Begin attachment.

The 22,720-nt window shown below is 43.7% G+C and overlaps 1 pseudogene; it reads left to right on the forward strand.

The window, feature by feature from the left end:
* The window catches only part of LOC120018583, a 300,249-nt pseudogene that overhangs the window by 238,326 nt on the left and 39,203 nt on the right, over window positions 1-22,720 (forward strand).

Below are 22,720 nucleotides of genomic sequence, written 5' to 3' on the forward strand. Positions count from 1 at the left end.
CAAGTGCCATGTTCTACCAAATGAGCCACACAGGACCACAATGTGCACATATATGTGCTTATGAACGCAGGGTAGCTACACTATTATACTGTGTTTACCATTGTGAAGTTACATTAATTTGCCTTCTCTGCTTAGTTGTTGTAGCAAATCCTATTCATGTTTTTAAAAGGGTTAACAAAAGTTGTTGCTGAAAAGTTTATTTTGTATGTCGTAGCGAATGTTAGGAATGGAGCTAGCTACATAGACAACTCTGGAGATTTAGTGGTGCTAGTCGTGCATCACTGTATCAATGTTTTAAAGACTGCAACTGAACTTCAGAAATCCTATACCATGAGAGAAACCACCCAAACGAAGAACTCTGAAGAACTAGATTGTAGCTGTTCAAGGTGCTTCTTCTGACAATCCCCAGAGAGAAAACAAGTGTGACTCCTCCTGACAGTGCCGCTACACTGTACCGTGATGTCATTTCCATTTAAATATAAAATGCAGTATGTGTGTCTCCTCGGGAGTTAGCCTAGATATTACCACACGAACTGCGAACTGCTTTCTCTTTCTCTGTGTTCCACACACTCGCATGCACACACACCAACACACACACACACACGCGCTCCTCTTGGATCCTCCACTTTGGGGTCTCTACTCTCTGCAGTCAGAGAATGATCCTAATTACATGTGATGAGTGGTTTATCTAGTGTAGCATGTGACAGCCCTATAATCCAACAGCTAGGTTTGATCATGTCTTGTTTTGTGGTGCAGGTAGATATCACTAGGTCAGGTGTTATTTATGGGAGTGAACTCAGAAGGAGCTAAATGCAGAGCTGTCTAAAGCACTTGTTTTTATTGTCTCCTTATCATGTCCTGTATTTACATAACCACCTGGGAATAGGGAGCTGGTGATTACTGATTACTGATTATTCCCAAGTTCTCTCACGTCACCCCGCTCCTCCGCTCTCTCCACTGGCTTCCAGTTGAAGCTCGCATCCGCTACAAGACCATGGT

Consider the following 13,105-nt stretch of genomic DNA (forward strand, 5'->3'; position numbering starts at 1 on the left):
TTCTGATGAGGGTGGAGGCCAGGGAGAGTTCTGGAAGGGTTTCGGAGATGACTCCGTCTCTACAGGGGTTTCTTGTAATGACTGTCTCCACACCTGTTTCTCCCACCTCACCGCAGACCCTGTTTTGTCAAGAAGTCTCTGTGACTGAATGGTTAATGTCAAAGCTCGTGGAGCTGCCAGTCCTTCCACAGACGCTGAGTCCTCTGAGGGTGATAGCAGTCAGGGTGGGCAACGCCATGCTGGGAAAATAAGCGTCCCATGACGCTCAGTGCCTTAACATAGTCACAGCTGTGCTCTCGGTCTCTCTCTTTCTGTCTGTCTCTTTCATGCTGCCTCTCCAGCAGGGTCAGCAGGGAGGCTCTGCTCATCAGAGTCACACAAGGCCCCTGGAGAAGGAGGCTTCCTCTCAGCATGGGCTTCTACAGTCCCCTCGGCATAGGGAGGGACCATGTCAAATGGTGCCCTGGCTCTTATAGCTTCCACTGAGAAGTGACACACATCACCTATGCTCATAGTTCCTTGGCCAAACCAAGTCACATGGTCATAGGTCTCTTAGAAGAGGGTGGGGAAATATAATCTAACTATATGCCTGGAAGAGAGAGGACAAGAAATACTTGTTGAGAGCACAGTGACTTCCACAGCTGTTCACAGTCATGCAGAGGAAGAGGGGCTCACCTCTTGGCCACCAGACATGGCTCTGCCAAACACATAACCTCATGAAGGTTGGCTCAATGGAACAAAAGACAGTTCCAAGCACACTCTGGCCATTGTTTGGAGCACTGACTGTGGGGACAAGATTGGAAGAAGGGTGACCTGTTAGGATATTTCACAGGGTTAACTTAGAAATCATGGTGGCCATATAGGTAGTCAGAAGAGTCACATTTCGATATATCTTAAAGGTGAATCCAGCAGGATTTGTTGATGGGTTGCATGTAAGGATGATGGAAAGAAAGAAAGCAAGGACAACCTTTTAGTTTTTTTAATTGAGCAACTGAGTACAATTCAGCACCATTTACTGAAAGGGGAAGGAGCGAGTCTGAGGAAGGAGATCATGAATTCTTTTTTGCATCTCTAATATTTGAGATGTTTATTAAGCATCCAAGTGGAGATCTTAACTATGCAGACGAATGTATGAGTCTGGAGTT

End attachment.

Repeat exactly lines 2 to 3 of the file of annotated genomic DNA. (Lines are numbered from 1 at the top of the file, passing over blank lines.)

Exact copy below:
The window, feature by feature from the left end:
* The window catches only part of LOC120018583, a 300,249-nt pseudogene that overhangs the window by 238,326 nt on the left and 39,203 nt on the right, over window positions 1-22,720 (forward strand).